Did you participate in Chick-Fil-A appreciation day? I didn’t, but I can’t resist the urge comment at the close of it—primarily because most posts and blogs I’ve seen have paid scant attention to what I consider the issue at the heart of the controversy. What I am about to say will probably be a disappointment to my friends on both sides of the controversy.
The issue involved is not the sanctity of marriage. The issue involved is not gay-lesbian-transgender rights. The issue is freedom of speech and whether or not we as individuals understand how our actions affect freedom of speech.
What scares me about this controversy is the call to boycott Chick-Fil-A because of its statement in support of traditional marriage between a man and a woman. Not because I agree with the statement, but because such a statement is not considered to be politically correct. Should a company be boycotted because of a politically incorrect statement, or a statement with which some people disagree? What are the consequences of such a boycott?
If a call to boycott had been made because Chick-Fil-A had fired employees who were gay or lesbian, a boycott would conceivably put economic pressure on the company to treat all employees equally regardless of sexual orientation. Such a boycott would be directed to the actions of the company—actions that can reasonably be seen as unfair.
Here the boycott is against the company, not because of its actions towards employees or customers, but because of its speech. Yes, your right to free speech gives you the right to express your opinions in response to Chick-Fil-A’s opinions, and you have the right to do that in the form of a boycott. But make no mistake: this boycott is repressive of free speech. Its message is clear: if you say something we don’t like, we will do our best to shut you down.
Repression of free speech doesn’t change people’s opinions: it merely discourages them from stating their opinions. It stops the conversation about the underlying issues. Only conversation has a chance of persuasion, and only if that conversation does not disparage the others’ points of view.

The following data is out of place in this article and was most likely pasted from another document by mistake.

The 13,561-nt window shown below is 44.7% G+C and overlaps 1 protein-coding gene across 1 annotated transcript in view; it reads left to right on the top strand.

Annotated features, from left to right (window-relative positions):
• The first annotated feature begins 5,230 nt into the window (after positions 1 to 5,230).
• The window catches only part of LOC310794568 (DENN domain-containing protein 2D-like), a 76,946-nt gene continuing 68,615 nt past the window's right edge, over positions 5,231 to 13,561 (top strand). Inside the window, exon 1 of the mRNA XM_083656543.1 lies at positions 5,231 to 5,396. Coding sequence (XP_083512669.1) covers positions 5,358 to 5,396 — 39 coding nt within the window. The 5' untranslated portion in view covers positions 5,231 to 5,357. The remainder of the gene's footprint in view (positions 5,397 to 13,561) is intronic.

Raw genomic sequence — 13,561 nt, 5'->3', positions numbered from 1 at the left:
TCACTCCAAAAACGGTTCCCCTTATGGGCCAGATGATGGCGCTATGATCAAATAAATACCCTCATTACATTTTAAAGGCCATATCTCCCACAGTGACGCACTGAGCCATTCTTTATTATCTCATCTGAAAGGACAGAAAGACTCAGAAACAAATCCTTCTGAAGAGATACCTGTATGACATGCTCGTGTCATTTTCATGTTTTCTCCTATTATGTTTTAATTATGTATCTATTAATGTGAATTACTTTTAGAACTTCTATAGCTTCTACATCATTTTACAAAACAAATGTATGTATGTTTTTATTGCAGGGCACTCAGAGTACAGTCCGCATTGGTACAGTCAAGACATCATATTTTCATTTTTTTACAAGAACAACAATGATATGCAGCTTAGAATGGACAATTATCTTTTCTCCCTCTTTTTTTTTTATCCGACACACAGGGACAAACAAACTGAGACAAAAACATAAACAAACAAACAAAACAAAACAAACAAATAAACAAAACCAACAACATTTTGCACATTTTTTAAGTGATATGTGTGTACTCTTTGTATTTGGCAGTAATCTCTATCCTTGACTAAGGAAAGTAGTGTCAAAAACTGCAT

In the past week, Chick-Fil-A is the third example of what I perceive as repression of free speech. The first was the ban of athlete Voula Papachristou from the Olympics because of her racist, xenophobic tweet. The second example was a comment made to me regarding a local political campaign suggesting I should agree politically with an individual if I were his/her friend. Does our country, does the world, no longer value freedom of speech? Must we censor those who disagree with us, or those whose opinions we find disagreeable in some way? Certainly, we can ask that differing opinions be voiced with respect to those in the conversation, but should anyone be pressured into NOT voicing an opinion? How many Russian authors were executed, jailed, or had to seek political asylum because they wrote something that was not politically correct to the regime of the USSR?
As a combat veteran said in an on-line conversation on-line about Papachristou, “To support the constitution and free speech, you must protect and support a person’s right to say things that you absolutely detest . . . you can’t have freedom any other way.”
The Chick-Fil-A controversy is about freedom of speech, even if we don’t recognize it now. I hope that everyone who doesn’t recognize the free speech issue will take the time to consider how she/he would feel if his/her point of view was repressed by other individuals. It’s only a short step from repression by people to suppression by the government, and that idea scares me speechless.